Lead regulations can be very confusing, especially for contractors trying to do things right. The first and main question as a contractor that you need to ask is “is the building considered child-occupied?” . The EPA defines a child-occupied building as a building or portion of a building, constructed prior to 1978, visited regularly by the same child, under 6 years of age, on at least two different days within any week, provided that each day’s visit lasts at least 3 hours and the combined weekly visits last at least six hours, and the combined annual visits last at least 60 hours (yes, that’s a mouthful and hard to remember). Examples of child-occupied facilities are daycare centers and elementary schools, but can certainly include other facilities as well. This article is to provide information to contractors who are NOT working in target housing or child-occupied facilities.
Let’s look at a courthouse for instance. Let’s just make the normal assumption that there is no daycare attached. Let’s also assume that the state that you are working in does not extend lead regulations to public and commercial buildings. States have the authority to do that, so you would need to check with the state agency. There has been consideration by EPA to extend their lead regulations to commercial and public buildings, but for now, their regulations only apply to target housing and child-occupied facilities. So our list of assumptions has gotten lengthy…..let’s say that we are working in a court house in SC, NC, or GA (these states do not extend lead regulations to public or commercial buildings). In this situation, you are dealing with OSHA and disposal issues. Keep in mind that OSHA is responsible for employee exposure, not the environment, so their regulations are there to keep the employees who are doing the work safe. OSHA does not specify a lead content in paint like the EPA does. EPA considers paint as lead-based if it has a lead content of 1.0 mg/cm2 or 0.5% by weight (this is the level you when you would use when making decisions regarding work practices in target housing or child-occupied facilities). The OSHA standard (Lead in Construction Interim Final Rule, 29 CFR 1926.62) indicates that if airborne lead levels exceed the Action Level (AL is 30 µg/mm3) from a potential disturbance, then an employee exposure assessment would be required. The key points of the OSHA standard regarding lead are summarized very well in this document: https://www.osha.gov/Publications/osha3142.pdf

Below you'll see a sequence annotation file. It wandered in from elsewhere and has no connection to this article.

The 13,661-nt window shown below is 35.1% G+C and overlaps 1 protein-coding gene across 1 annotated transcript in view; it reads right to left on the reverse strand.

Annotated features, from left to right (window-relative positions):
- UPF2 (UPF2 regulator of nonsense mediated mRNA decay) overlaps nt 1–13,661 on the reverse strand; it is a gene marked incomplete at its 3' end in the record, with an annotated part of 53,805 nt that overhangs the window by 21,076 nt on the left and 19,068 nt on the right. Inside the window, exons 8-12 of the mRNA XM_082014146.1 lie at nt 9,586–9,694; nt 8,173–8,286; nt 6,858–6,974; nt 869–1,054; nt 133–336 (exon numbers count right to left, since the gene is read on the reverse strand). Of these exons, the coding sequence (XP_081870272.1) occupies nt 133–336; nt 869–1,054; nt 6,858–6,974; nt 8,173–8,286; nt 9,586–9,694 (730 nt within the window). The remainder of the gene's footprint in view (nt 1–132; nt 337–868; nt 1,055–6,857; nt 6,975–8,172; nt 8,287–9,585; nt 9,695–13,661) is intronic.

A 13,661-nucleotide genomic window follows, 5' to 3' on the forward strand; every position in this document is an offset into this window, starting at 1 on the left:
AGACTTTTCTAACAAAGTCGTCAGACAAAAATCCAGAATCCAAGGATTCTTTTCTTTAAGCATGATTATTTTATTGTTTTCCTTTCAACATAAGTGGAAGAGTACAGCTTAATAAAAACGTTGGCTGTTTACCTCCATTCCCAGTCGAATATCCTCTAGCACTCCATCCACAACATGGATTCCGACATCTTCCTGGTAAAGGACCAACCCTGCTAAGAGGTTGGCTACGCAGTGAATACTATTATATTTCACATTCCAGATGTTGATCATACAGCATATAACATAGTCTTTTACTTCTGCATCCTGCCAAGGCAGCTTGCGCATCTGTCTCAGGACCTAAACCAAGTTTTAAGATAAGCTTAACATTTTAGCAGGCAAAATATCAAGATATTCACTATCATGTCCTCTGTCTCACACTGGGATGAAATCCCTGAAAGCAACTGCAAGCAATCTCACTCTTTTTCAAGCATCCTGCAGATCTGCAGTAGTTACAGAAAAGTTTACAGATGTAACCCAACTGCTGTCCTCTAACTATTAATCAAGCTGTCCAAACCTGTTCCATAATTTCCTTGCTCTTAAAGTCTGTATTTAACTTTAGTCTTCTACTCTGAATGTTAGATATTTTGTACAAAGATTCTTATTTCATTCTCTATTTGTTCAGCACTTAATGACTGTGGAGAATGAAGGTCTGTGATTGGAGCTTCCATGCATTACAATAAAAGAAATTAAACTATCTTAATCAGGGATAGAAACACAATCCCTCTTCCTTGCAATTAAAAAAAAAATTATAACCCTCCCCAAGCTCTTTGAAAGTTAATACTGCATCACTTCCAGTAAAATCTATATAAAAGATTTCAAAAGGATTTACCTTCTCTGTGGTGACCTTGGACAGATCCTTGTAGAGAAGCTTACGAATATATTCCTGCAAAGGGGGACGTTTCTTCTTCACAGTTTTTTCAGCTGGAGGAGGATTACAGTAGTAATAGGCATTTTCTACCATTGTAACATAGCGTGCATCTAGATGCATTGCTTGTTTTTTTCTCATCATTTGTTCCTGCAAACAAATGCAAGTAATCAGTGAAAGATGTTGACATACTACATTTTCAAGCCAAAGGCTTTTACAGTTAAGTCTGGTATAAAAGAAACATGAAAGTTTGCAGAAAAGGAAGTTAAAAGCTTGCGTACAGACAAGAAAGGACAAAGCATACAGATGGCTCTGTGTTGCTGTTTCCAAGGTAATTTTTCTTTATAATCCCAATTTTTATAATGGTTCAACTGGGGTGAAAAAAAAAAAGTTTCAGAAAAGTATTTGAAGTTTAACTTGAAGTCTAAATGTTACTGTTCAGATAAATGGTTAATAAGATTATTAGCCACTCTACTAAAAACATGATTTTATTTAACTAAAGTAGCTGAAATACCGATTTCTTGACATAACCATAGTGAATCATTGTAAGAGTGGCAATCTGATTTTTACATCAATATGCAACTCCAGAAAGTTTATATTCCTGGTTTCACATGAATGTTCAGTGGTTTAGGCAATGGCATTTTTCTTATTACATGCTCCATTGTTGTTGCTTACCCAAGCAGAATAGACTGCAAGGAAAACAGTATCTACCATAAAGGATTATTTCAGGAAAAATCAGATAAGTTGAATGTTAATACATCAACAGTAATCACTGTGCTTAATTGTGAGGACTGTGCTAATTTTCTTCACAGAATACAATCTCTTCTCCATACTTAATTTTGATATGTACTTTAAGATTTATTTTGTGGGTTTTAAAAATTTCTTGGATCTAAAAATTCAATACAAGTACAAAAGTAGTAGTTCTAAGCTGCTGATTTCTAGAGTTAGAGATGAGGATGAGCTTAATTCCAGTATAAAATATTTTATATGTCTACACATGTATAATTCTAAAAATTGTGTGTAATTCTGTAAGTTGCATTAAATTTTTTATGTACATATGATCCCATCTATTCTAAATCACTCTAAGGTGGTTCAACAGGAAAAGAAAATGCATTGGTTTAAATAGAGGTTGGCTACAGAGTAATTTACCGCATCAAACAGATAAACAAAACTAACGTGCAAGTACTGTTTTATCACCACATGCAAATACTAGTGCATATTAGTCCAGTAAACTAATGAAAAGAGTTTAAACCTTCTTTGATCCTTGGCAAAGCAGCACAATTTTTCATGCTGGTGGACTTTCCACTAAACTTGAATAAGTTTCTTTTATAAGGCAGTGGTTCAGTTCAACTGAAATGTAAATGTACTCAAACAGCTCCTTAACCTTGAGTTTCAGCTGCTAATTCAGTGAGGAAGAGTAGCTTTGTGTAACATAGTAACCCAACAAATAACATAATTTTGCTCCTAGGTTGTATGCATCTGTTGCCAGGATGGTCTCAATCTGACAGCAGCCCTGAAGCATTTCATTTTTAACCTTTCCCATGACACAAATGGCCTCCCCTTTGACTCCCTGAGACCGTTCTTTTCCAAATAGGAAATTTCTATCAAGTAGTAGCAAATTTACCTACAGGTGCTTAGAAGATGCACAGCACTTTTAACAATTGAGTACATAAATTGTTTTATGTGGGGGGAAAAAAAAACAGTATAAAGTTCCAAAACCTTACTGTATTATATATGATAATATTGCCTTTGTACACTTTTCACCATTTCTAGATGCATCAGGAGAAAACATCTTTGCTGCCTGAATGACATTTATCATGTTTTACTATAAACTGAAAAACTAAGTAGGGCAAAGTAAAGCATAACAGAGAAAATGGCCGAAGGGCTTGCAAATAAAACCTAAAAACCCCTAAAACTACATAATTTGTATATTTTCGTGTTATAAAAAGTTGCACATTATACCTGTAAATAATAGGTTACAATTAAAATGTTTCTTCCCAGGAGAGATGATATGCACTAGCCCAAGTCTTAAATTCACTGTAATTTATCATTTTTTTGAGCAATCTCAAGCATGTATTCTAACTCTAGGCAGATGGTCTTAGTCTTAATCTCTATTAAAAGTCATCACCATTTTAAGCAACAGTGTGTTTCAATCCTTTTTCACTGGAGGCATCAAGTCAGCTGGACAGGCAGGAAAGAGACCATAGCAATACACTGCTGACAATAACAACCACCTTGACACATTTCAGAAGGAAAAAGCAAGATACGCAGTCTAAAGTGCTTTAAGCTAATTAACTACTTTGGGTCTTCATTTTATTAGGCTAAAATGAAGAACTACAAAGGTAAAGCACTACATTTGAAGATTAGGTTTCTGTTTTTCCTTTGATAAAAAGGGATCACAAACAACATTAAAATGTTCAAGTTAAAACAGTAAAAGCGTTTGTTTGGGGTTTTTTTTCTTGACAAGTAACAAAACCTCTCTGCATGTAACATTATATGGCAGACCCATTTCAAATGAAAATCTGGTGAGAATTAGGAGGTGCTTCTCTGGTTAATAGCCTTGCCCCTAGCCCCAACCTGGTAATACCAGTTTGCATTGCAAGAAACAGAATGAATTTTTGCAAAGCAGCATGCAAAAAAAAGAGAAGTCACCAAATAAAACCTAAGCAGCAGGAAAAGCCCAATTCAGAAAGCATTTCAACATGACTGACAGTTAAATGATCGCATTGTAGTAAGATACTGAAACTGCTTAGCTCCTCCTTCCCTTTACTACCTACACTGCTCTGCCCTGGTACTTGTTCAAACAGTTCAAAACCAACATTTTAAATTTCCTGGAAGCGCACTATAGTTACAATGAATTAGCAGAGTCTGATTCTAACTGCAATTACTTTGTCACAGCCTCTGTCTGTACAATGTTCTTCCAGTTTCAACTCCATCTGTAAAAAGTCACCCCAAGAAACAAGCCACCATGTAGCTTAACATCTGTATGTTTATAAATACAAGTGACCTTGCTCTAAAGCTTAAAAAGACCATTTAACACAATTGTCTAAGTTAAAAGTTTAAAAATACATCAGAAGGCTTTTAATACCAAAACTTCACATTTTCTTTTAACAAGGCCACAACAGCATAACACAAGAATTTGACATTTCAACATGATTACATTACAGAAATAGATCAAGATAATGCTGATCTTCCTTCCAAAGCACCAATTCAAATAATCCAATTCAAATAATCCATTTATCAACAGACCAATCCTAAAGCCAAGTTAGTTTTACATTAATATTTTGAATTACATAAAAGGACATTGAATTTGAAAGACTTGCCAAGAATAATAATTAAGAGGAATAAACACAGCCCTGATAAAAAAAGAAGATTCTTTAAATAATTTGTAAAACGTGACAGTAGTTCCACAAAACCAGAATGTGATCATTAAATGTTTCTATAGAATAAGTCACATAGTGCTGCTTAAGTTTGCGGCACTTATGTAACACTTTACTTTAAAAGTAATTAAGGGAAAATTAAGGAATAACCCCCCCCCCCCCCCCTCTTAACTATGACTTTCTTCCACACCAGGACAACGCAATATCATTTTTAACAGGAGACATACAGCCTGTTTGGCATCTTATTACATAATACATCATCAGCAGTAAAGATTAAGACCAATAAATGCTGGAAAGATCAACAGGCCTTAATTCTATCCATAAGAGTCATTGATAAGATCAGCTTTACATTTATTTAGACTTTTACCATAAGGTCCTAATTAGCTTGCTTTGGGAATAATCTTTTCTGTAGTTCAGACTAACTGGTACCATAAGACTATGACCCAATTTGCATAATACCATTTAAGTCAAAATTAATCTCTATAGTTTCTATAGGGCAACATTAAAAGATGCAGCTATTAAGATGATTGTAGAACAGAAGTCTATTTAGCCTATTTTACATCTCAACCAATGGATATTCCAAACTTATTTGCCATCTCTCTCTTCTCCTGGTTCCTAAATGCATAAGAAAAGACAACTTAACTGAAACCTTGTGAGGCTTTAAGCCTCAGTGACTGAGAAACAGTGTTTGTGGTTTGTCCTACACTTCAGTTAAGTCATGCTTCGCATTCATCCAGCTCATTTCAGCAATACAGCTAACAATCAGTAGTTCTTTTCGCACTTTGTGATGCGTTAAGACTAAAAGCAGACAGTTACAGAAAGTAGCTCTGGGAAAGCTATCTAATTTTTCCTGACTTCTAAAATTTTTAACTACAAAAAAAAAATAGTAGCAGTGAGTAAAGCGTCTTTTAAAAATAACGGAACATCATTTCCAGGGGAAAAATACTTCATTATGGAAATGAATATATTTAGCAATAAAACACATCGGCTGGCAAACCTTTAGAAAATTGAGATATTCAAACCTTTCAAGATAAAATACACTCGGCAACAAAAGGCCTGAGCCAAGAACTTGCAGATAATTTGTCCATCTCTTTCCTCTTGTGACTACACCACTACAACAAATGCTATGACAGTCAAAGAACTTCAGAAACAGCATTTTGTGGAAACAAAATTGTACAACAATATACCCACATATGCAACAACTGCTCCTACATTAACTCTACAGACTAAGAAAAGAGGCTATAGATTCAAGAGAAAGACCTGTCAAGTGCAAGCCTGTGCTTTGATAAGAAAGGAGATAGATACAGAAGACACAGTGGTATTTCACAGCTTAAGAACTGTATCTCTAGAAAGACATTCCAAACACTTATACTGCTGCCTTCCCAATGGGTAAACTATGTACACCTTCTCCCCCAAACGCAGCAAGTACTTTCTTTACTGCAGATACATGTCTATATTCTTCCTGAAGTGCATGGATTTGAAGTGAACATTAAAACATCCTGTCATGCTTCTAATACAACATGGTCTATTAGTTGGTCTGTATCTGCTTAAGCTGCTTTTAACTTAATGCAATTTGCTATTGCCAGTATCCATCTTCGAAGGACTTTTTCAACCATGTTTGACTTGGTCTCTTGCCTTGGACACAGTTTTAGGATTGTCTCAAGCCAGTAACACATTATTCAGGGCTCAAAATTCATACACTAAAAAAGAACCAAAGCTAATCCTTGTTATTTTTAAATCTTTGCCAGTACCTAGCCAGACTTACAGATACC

The other issue is disposal. Regulations can vary from state to state, but the main point of confusion across the board seems to be the testing required prior to disposal. In many states, components that are painted with lead-based paint can be disposed of in a Class II or C&D landfill; however, if the paint is removed from the component, then it has to be determined if the paint chip waste is considered hazardous waste when analyzed by toxicity characteristic leaching procedure (TCLP)….usually referred to as “tee-clip”. The lead level reported by means of paints chips or XRF is not what determines disposal. TCLP samples tell what the leachable lead is in a waste stream, so all waste generated is included in the sample (sand if the lead is removed by sand-blasting, etc.). If the lead content is reported as ≥5 parts per million, then it must go to a hazardous waste landfill.
If you are a contractor taking on the task of removing lead-based paint, and are trying to do things right/stay out of trouble, then we can assist by helping you understand the regulations, performing an initial exposure assessment (personnel air monitoring), and/or collecting samples to determine how it needs to be disposed of.